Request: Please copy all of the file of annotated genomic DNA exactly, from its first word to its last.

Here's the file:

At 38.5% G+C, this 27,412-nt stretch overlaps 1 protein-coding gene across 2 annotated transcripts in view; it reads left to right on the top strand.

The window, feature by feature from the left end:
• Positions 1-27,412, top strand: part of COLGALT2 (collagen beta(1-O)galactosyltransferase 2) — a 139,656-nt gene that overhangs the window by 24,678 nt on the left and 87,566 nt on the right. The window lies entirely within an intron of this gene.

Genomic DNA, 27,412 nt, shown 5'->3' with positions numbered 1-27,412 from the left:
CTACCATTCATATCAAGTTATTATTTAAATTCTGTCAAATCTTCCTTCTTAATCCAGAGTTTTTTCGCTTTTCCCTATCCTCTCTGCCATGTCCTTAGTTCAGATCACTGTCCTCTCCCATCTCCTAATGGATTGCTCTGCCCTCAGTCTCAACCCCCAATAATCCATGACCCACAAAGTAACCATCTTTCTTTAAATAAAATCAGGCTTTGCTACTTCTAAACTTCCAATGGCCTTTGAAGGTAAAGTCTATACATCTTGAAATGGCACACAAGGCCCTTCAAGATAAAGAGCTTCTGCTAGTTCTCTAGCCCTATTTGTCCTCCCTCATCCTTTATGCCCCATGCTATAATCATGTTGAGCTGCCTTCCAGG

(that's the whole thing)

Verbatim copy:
At 38.5% G+C, this 27,412-nt stretch overlaps 1 protein-coding gene across 2 annotated transcripts in view; it reads left to right on the top strand.

The window, feature by feature from the left end:
• Positions 1-27,412, top strand: part of COLGALT2 (collagen beta(1-O)galactosyltransferase 2) — a 139,656-nt gene that overhangs the window by 24,678 nt on the left and 87,566 nt on the right. The window lies entirely within an intron of this gene.

Genomic DNA, 27,412 nt, shown 5'->3' with positions numbered 1-27,412 from the left:
CTACCATTCATATCAAGTTATTATTTAAATTCTGTCAAATCTTCCTTCTTAATCCAGAGTTTTTTCGCTTTTCCCTATCCTCTCTGCCATGTCCTTAGTTCAGATCACTGTCCTCTCCCATCTCCTAATGGATTGCTCTGCCCTCAGTCTCAACCCCCAATAATCCATGACCCACAAAGTAACCATCTTTCTTTAAATAAAATCAGGCTTTGCTACTTCTAAACTTCCAATGGCCTTTGAAGGTAAAGTCTATACATCTTGAAATGGCACACAAGGCCCTTCAAGATAAAGAGCTTCTGCTAGTTCTCTAGCCCTATTTGTCCTCCCTCATCCTTTATGCCCCATGCTATAATCATGTTGAGCTGCCTTCCAGG